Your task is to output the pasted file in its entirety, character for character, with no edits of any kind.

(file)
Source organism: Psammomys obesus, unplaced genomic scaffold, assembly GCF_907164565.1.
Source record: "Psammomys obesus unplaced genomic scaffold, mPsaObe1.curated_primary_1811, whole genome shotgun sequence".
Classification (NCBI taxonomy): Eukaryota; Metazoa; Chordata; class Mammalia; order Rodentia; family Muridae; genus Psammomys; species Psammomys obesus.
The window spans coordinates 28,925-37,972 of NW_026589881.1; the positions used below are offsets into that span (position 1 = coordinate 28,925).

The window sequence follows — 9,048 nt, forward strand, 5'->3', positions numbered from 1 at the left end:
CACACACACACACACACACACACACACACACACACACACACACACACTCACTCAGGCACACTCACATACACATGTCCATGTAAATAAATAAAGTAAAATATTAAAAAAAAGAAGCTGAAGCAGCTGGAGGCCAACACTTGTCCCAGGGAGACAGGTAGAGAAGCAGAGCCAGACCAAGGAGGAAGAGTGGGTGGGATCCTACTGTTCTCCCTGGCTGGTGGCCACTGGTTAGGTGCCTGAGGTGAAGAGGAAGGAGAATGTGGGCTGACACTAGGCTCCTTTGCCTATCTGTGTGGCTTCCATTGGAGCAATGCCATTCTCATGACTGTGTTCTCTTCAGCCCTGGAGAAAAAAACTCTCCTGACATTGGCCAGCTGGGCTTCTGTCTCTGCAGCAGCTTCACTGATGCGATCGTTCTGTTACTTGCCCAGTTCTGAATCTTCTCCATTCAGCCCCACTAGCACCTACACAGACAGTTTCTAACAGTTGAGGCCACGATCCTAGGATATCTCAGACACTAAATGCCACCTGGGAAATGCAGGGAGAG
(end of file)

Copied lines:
Source organism: Psammomys obesus, unplaced genomic scaffold, assembly GCF_907164565.1.
Source record: "Psammomys obesus unplaced genomic scaffold, mPsaObe1.curated_primary_1811, whole genome shotgun sequence".
Classification (NCBI taxonomy): Eukaryota; Metazoa; Chordata; class Mammalia; order Rodentia; family Muridae; genus Psammomys; species Psammomys obesus.
The window spans coordinates 28,925-37,972 of NW_026589881.1; the positions used below are offsets into that span (position 1 = coordinate 28,925).

The window sequence follows — 9,048 nt, forward strand, 5'->3', positions numbered from 1 at the left end:
CACACACACACACACACACACACACACACACACACACACACACACACTCACTCAGGCACACTCACATACACATGTCCATGTAAATAAATAAAGTAAAATATTAAAAAAAAGAAGCTGAAGCAGCTGGAGGCCAACACTTGTCCCAGGGAGACAGGTAGAGAAGCAGAGCCAGACCAAGGAGGAAGAGTGGGTGGGATCCTACTGTTCTCCCTGGCTGGTGGCCACTGGTTAGGTGCCTGAGGTGAAGAGGAAGGAGAATGTGGGCTGACACTAGGCTCCTTTGCCTATCTGTGTGGCTTCCATTGGAGCAATGCCATTCTCATGACTGTGTTCTCTTCAGCCCTGGAGAAAAAAACTCTCCTGACATTGGCCAGCTGGGCTTCTGTCTCTGCAGCAGCTTCACTGATGCGATCGTTCTGTTACTTGCCCAGTTCTGAATCTTCTCCATTCAGCCCCACTAGCACCTACACAGACAGTTTCTAACAGTTGAGGCCACGATCCTAGGATATCTCAGACACTAAATGCCACCTGGGAAATGCAGGGAGAG